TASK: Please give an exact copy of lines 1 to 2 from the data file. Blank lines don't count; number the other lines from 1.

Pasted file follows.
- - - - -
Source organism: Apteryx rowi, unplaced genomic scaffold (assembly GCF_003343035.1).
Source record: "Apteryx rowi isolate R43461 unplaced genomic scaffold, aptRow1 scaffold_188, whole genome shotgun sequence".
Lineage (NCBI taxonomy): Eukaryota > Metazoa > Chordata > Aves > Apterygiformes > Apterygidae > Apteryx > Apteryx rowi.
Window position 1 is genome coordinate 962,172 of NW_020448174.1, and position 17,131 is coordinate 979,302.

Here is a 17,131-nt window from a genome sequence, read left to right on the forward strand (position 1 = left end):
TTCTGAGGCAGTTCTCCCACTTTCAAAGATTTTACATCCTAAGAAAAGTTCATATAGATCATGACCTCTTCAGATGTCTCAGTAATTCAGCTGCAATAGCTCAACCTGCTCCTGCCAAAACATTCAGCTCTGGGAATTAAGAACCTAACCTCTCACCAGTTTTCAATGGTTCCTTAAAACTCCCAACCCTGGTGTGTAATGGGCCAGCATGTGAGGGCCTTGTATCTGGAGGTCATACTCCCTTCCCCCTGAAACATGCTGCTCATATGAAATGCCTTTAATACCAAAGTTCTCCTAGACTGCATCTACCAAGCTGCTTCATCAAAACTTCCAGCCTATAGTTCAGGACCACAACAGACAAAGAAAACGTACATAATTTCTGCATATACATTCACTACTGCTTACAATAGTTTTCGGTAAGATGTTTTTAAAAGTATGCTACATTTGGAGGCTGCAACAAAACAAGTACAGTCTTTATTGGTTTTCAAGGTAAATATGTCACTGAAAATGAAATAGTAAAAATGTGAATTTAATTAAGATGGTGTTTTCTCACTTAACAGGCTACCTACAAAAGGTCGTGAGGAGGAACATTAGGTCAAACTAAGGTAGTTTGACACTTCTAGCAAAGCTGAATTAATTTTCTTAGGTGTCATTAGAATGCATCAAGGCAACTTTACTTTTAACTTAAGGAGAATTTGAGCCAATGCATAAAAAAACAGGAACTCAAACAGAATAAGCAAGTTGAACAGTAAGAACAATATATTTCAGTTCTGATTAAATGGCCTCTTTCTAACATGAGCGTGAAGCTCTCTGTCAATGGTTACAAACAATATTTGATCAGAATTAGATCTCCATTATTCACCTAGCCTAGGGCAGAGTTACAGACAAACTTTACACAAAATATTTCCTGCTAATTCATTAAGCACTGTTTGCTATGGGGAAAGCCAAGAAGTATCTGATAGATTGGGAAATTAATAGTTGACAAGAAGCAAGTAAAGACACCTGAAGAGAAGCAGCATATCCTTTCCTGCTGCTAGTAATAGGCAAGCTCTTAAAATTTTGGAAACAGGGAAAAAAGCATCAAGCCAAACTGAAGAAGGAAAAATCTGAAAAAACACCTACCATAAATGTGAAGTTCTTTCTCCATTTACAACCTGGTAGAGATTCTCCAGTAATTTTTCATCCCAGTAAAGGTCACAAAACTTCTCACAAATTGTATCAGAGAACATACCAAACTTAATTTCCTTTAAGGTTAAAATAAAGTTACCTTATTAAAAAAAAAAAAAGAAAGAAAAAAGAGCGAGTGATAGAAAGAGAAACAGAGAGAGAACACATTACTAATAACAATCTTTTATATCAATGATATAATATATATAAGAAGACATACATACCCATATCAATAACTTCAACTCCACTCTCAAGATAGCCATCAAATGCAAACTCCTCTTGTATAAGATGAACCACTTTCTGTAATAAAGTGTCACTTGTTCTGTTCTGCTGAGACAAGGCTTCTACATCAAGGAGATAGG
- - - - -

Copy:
Source organism: Apteryx rowi, unplaced genomic scaffold (assembly GCF_003343035.1).
Source record: "Apteryx rowi isolate R43461 unplaced genomic scaffold, aptRow1 scaffold_188, whole genome shotgun sequence".